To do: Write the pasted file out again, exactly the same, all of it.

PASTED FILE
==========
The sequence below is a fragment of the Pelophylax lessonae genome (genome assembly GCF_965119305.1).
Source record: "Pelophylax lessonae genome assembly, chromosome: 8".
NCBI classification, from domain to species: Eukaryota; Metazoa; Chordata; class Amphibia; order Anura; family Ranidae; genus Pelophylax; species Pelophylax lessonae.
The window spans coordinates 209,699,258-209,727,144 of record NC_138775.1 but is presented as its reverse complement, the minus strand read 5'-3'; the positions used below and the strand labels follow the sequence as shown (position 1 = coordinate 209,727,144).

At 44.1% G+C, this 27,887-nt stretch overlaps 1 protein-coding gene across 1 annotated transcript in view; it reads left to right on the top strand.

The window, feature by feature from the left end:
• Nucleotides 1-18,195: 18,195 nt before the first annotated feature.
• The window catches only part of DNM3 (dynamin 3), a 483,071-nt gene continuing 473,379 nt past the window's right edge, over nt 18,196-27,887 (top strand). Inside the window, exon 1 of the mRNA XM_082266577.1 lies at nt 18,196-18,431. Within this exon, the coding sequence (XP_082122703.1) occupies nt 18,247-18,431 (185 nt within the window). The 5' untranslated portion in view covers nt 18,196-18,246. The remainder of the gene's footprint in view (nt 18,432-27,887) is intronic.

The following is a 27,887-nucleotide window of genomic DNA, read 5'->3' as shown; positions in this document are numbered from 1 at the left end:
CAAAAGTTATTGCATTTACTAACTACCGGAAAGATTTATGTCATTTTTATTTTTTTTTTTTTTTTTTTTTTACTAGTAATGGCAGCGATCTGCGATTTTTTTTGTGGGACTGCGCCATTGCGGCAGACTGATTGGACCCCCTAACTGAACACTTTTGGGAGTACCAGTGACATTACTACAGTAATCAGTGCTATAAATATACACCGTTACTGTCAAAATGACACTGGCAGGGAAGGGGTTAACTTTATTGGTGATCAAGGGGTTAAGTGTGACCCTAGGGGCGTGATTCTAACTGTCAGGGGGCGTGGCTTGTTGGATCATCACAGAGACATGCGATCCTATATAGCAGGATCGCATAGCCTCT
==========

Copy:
The sequence below is a fragment of the Pelophylax lessonae genome (genome assembly GCF_965119305.1).
Source record: "Pelophylax lessonae genome assembly, chromosome: 8".
NCBI classification, from domain to species: Eukaryota; Metazoa; Chordata; class Amphibia; order Anura; family Ranidae; genus Pelophylax; species Pelophylax lessonae.
The window spans coordinates 209,699,258-209,727,144 of record NC_138775.1 but is presented as its reverse complement, the minus strand read 5'-3'; the positions used below and the strand labels follow the sequence as shown (position 1 = coordinate 209,727,144).

At 44.1% G+C, this 27,887-nt stretch overlaps 1 protein-coding gene across 1 annotated transcript in view; it reads left to right on the top strand.

The window, feature by feature from the left end:
• Nucleotides 1-18,195: 18,195 nt before the first annotated feature.
• The window catches only part of DNM3 (dynamin 3), a 483,071-nt gene continuing 473,379 nt past the window's right edge, over nt 18,196-27,887 (top strand). Inside the window, exon 1 of the mRNA XM_082266577.1 lies at nt 18,196-18,431. Within this exon, the coding sequence (XP_082122703.1) occupies nt 18,247-18,431 (185 nt within the window). The 5' untranslated portion in view covers nt 18,196-18,246. The remainder of the gene's footprint in view (nt 18,432-27,887) is intronic.

The following is a 27,887-nucleotide window of genomic DNA, read 5'->3' as shown; positions in this document are numbered from 1 at the left end:
CAAAAGTTATTGCATTTACTAACTACCGGAAAGATTTATGTCATTTTTATTTTTTTTTTTTTTTTTTTTTTACTAGTAATGGCAGCGATCTGCGATTTTTTTTGTGGGACTGCGCCATTGCGGCAGACTGATTGGACCCCCTAACTGAACACTTTTGGGAGTACCAGTGACATTACTACAGTAATCAGTGCTATAAATATACACCGTTACTGTCAAAATGACACTGGCAGGGAAGGGGTTAACTTTATTGGTGATCAAGGGGTTAAGTGTGACCCTAGGGGCGTGATTCTAACTGTCAGGGGGCGTGGCTTGTTGGATCATCACAGAGACATGCGATCCTATATAGCAGGATCGCATAGCCTCT